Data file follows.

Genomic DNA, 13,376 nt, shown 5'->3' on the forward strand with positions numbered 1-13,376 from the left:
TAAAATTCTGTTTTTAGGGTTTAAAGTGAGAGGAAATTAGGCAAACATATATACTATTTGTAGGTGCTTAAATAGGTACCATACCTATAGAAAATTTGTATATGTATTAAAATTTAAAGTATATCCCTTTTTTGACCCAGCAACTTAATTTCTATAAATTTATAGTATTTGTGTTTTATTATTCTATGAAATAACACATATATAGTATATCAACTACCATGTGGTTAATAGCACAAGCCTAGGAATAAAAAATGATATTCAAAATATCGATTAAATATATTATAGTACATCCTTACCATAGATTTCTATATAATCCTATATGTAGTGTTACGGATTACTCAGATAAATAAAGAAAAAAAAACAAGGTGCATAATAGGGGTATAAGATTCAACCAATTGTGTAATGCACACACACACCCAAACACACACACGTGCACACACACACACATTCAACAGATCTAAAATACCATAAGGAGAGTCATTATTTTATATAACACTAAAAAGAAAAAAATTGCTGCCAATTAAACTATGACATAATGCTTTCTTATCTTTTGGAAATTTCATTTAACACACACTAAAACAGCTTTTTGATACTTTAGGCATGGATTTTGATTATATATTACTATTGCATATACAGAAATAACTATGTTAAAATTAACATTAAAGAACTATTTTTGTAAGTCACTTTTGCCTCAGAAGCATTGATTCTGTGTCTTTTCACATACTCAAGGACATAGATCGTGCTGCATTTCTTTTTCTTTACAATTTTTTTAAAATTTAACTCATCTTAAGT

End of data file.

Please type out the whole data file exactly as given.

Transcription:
Genomic DNA, 13,376 nt, shown 5'->3' on the forward strand with positions numbered 1-13,376 from the left:
TAAAATTCTGTTTTTAGGGTTTAAAGTGAGAGGAAATTAGGCAAACATATATACTATTTGTAGGTGCTTAAATAGGTACCATACCTATAGAAAATTTGTATATGTATTAAAATTTAAAGTATATCCCTTTTTTGACCCAGCAACTTAATTTCTATAAATTTATAGTATTTGTGTTTTATTATTCTATGAAATAACACATATATAGTATATCAACTACCATGTGGTTAATAGCACAAGCCTAGGAATAAAAAATGATATTCAAAATATCGATTAAATATATTATAGTACATCCTTACCATAGATTTCTATATAATCCTATATGTAGTGTTACGGATTACTCAGATAAATAAAGAAAAAAAAACAAGGTGCATAATAGGGGTATAAGATTCAACCAATTGTGTAATGCACACACACACCCAAACACACACACGTGCACACACACACACATTCAACAGATCTAAAATACCATAAGGAGAGTCATTATTTTATATAACACTAAAAAGAAAAAAATTGCTGCCAATTAAACTATGACATAATGCTTTCTTATCTTTTGGAAATTTCATTTAACACACACTAAAACAGCTTTTTGATACTTTAGGCATGGATTTTGATTATATATTACTATTGCATATACAGAAATAACTATGTTAAAATTAACATTAAAGAACTATTTTTGTAAGTCACTTTTGCCTCAGAAGCATTGATTCTGTGTCTTTTCACATACTCAAGGACATAGATCGTGCTGCATTTCTTTTTCTTTACAATTTTTTTAAAATTTAACTCATCTTAAGT